The House Unity Projects of Hogwarts

January 25, 2013

PROJECTS: Leveling Up



The House Unity Projects of Hogwarts at Ravelry began with Ravenclaw filling the Great Hall (discussion area) with crocheted and knit fireworks in the summer of 2011. After that summer, the House Unity Projects became a ritual performed by every House and in every “school rotation” as an expression of House Unity and pride. They have become important collaborative activities which reinforce House membership and pride, bring a sense of belonging to new members, encourage a different kind of interaction between Houses, and contribute to the fictional universe of Hogwarts.

As I’ve blogged about previously, Hogwarts at Ravelry is an online community of over 1,100 members that combines the interests of fiber crafting and Harry Potter. Through crafts, role-playing, narrative, and activities, members help construct a fictional Hogwarts where knitted scarves can function as homework assignments and members score Quidditch goals by crafting miniature team sweaters and hats.

Although most of the activities are offered on a standard schedule – such as classes, weekly challenges, magical creatures, and Quidditch –  members may also suggest new activities as well.  In fact, such suggestions are often rewarded with bonus points from the Headmistress (leader of the group). The new activities bring new challenges and excitement to the group, so they’re often eagerly embraced by moderators and members alike. In addition to the chance for more collaborative activities and chances to interact with other members, the Headmistress typically allows these activities to offer points and badges to reward participation.

The House Unity Projects started as a suggestion in Ravenclaw’s Common Room.  A Ravenclaw member proposed a group project for the House, and she described it as a “prank if you were.” She listed several ideas including kidnapping another House’s mascot and holding it for ransom, making an item to donate to charity, and setting fireworks down the Great Hall at dinner. “Then whatever we choose, we hand it in at the same time for effect. It’d be the first individual group unity event to happen!”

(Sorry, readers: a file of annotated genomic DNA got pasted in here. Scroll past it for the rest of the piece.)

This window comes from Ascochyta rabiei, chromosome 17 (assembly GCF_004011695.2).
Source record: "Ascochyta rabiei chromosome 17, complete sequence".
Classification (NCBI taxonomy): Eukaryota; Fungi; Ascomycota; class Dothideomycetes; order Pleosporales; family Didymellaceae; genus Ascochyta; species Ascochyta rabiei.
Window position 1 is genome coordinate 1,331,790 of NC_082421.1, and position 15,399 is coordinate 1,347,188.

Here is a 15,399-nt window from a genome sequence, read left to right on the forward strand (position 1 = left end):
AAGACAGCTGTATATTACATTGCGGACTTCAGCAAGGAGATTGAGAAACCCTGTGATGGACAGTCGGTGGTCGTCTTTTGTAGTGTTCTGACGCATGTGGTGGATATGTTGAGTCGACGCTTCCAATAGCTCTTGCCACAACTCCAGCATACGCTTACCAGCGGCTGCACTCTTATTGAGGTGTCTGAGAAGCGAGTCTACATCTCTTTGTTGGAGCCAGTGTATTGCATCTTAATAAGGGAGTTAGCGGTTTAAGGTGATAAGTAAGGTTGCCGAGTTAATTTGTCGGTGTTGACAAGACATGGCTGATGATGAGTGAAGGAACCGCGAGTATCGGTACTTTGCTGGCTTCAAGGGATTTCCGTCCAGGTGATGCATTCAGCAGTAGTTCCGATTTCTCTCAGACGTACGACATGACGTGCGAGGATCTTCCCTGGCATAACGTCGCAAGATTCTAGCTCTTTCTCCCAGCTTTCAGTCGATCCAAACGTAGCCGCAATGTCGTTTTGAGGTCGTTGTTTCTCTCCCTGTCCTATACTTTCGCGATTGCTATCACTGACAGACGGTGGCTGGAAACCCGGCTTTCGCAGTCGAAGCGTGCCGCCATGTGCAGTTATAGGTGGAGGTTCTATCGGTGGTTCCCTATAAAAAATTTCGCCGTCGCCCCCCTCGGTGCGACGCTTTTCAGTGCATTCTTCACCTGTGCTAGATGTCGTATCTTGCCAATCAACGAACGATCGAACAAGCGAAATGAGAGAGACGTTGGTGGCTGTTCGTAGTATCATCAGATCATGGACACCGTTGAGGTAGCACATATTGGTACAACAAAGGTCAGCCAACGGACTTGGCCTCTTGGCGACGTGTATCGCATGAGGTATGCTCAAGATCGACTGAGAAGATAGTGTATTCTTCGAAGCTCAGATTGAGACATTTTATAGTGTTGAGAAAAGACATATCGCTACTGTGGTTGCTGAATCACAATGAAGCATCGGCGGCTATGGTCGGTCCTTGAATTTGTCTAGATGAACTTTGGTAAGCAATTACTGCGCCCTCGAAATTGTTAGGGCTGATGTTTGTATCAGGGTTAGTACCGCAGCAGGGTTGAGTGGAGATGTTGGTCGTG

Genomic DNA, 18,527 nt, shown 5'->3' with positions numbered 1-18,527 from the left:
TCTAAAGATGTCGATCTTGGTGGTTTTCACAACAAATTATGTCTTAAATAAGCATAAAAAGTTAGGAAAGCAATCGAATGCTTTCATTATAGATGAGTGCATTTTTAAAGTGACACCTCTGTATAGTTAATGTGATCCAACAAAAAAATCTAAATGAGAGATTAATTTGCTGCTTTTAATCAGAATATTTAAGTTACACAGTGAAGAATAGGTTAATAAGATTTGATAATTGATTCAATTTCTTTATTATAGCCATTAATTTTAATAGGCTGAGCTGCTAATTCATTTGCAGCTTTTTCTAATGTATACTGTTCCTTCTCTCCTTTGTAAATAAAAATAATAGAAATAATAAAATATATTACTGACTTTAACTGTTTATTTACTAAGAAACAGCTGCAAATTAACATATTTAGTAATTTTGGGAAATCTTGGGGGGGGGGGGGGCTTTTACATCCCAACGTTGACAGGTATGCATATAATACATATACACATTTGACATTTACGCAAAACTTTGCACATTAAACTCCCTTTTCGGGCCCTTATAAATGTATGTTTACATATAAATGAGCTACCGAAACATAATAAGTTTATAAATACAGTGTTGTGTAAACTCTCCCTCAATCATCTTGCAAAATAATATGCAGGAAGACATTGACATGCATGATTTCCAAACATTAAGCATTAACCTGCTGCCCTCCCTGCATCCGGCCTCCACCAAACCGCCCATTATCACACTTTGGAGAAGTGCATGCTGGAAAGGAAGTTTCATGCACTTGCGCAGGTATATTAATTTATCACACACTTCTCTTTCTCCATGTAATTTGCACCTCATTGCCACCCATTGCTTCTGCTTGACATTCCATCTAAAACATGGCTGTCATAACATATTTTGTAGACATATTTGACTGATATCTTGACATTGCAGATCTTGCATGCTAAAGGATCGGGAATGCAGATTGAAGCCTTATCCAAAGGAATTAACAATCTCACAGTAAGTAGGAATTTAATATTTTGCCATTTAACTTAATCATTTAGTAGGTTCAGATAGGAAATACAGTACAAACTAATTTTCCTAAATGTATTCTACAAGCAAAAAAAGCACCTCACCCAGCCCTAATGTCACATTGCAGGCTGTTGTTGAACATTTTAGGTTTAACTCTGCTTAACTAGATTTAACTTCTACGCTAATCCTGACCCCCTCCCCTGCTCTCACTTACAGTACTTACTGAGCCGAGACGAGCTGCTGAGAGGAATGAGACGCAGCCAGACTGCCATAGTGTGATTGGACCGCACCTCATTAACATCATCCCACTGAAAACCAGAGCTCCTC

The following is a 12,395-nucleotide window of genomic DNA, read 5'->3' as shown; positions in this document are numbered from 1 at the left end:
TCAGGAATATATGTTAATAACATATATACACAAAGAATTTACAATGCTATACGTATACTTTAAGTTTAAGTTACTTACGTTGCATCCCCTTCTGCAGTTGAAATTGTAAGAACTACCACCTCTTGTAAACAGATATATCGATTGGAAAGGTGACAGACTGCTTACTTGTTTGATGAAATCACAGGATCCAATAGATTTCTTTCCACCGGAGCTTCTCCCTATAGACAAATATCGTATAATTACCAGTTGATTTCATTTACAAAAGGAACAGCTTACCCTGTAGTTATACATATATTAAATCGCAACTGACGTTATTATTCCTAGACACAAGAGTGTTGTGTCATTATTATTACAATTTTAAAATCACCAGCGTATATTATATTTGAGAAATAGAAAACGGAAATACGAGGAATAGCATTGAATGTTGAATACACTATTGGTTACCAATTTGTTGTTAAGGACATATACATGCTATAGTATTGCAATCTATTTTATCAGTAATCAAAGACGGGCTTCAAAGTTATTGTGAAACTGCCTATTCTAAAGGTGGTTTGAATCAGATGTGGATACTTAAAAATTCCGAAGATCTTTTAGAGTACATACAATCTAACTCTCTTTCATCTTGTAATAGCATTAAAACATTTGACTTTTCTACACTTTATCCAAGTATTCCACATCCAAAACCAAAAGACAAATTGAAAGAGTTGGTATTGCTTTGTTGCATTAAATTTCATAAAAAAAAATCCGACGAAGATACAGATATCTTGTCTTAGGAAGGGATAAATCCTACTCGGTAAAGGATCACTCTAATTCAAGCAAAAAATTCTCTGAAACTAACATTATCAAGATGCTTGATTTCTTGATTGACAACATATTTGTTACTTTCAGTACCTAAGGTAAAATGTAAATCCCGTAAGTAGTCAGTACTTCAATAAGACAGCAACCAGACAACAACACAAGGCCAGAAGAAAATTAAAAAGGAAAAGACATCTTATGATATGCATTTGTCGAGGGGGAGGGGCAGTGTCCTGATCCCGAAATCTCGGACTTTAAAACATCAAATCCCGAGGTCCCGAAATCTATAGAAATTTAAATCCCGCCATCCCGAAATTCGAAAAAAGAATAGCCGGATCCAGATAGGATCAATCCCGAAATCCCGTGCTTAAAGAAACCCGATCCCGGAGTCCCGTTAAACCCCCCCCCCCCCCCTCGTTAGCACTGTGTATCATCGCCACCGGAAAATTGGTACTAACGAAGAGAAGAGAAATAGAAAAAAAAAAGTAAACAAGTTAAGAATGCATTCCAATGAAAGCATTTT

Ravenclaws loved the idea and chose to do fireworks. On the day of their prank, Ravenclaws filled the Great Hall of Hogwarts with images of colorful crocheted stars, shooting star bookmarks, and exquisite lace doilies. The same narrative was posted by each member, tying all of the projects together.



Figure 1: Ravenclaws posted images of their crafted fireworks with the same narrative tying all of the projects together.


As the fireworks continued to be posted, the Headmistress joined in the role-playing by shouting for Filch, the caretaker of Hogwarts in the Harry Potter series. Members of other Houses were drawn to the activity in the Great Hall and complimented the Ravenclaws on their beautiful firework displays. Finally, after the fireworks were done, the Headmistress gave Ravenclaw 50 points for their unity project. 


Figure 2. The Headmistress joined in the firework display with her own role-playing and calling for Filch, the Hogwarts caretaker.


Within a few short months the House Unity Projects had become a standard event for each rotation, though it was always a surprise as what, when, and where each House would choose for their project. Slytherin invaded the Ravenclaw Common Room with snakes (and Ravenclaw fought back with images of eagles, their mascot), the Headmistress’s office was filled with breakfast items in her honor, and Ravenclaws hid eggs throughout the castle for a grand egg hunt. At the beginning, each House was awarded 50 points for their unity projects, but before long the Headmistress was giving each participant extra points.